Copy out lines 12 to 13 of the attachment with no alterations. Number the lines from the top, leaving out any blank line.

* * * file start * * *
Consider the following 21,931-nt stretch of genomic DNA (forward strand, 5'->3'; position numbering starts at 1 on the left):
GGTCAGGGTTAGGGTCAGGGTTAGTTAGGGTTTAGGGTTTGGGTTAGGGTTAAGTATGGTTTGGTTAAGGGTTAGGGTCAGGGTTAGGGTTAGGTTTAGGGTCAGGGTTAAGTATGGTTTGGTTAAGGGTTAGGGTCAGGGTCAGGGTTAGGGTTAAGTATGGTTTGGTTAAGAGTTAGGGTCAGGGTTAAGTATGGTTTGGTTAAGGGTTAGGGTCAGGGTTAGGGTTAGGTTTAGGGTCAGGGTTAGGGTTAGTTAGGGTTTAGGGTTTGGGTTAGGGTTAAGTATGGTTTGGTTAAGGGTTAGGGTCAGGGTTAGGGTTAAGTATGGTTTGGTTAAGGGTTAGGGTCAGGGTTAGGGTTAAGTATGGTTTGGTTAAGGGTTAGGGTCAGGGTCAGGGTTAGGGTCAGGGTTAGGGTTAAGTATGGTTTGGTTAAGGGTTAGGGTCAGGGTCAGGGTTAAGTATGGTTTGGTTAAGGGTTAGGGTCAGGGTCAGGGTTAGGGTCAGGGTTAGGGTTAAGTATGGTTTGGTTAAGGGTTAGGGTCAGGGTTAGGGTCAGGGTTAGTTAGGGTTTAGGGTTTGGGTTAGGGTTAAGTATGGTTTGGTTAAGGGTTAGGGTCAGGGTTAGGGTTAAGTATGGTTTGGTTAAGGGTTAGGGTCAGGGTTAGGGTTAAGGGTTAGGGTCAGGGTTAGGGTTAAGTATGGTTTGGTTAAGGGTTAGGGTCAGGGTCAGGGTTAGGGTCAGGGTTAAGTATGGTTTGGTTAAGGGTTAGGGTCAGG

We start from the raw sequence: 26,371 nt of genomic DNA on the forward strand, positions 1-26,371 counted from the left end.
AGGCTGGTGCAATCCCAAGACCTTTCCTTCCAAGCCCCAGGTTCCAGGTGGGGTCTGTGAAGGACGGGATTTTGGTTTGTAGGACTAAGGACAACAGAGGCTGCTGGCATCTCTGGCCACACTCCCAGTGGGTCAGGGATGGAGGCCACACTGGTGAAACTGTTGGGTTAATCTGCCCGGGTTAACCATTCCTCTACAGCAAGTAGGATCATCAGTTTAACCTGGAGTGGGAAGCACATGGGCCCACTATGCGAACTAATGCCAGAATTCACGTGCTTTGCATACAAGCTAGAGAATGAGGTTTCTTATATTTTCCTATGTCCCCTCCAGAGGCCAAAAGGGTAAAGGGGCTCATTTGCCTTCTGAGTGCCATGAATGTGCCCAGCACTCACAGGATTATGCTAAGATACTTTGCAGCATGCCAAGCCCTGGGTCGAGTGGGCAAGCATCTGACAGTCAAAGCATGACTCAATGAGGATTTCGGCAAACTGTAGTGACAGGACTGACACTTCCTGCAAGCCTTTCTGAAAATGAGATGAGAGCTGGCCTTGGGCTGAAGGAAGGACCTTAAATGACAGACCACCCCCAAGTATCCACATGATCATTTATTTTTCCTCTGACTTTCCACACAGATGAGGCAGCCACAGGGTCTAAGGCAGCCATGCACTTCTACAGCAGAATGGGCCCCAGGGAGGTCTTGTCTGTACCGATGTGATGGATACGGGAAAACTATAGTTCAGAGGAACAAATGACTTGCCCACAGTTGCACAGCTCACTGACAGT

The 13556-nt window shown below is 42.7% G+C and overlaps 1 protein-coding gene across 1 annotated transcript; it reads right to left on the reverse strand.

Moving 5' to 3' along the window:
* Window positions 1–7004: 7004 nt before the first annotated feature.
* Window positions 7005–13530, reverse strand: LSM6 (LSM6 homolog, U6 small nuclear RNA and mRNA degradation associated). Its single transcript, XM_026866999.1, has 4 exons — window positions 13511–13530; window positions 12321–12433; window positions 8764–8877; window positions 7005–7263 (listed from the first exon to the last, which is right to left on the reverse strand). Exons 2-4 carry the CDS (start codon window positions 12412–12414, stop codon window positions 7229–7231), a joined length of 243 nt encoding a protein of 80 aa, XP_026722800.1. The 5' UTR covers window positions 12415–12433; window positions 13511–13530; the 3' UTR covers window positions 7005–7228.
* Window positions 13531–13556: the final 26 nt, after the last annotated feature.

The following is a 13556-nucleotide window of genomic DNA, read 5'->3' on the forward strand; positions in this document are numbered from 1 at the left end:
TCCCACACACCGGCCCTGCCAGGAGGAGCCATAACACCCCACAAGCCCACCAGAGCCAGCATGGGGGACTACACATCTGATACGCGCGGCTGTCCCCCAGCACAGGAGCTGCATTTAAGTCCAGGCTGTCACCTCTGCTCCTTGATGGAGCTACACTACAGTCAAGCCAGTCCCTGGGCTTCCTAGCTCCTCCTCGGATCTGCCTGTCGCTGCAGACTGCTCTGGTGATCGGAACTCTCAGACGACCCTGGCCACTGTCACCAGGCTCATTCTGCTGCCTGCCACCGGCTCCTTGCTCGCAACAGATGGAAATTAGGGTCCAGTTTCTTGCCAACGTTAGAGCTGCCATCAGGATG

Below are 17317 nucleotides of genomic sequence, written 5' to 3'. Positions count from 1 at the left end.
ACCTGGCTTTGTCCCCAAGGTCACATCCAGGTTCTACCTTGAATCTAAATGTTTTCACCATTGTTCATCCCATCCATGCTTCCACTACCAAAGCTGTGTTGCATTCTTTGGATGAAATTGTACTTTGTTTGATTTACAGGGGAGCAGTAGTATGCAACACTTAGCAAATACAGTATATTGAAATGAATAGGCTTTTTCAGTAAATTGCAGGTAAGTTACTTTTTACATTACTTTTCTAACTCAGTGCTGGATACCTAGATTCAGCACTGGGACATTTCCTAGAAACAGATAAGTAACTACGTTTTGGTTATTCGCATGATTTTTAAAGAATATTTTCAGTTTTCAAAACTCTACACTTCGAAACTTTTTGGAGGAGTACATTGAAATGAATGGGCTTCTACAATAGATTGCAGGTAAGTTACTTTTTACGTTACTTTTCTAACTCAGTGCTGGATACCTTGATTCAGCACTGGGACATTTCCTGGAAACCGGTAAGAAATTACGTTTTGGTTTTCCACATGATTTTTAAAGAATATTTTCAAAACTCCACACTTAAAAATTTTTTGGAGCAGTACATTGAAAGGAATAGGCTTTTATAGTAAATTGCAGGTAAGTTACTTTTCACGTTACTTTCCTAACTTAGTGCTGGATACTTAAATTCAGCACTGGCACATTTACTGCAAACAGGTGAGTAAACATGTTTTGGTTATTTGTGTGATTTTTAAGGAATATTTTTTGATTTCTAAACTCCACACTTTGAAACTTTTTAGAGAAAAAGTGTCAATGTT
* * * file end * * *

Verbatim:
Below are 17317 nucleotides of genomic sequence, written 5' to 3'. Positions count from 1 at the left end.
ACCTGGCTTTGTCCCCAAGGTCACATCCAGGTTCTACCTTGAATCTAAATGTTTTCACCATTGTTCATCCCATCCATGCTTCCACTACCAAAGCTGTGTTGCATTCTTTGGATGAAATTGTACTTTGTTTGATTTACAGGGGAGCAGTAGTATGCAACACTTAGCAAATACAGTATATTGAAATGAATAGGCTTTTTCAGTAAATTGCAGGTAAGTTACTTTTTACATTACTTTTCTAACTCAGTGCTGGATACCTAGATTCAGCACTGGGACATTTCCTAGAAACAGATAAGTAACTACGTTTTGGTTATTCGCATGATTTTTAAAGAATATTTTCAGTTTTCAAAACTCTACACTTCGAAACTTTTTGGAGGAGTACATTGAAATGAATGGGCTTCTACAATAGATTGCAGGTAAGTTACTTTTTACGTTACTTTTCTAACTCAGTGCTGGATACCTTGATTCAGCACTGGGACATTTCCTGGAAACCGGTAAGAAATTACGTTTTGGTTTTCCACATGATTTTTAAAGAATATTTTCAAAACTCCACACTTAAAAATTTTTTGGAGCAGTACATTGAAAGGAATAGGCTTTTATAGTAAATTGCAGGTAAGTTACTTTTCACGTTACTTTCCTAACTTAGTGCTGGATACTTAAATTCAGCACTGGCACATTTACTGCAAACAGGTGAGTAAACATGTTTTGGTTATTTGTGTGATTTTTAAGGAATATTTTTTGATTTCTAAACTCCACACTTTGAAACTTTTTAGAGAAAAAGTGTCAATGTT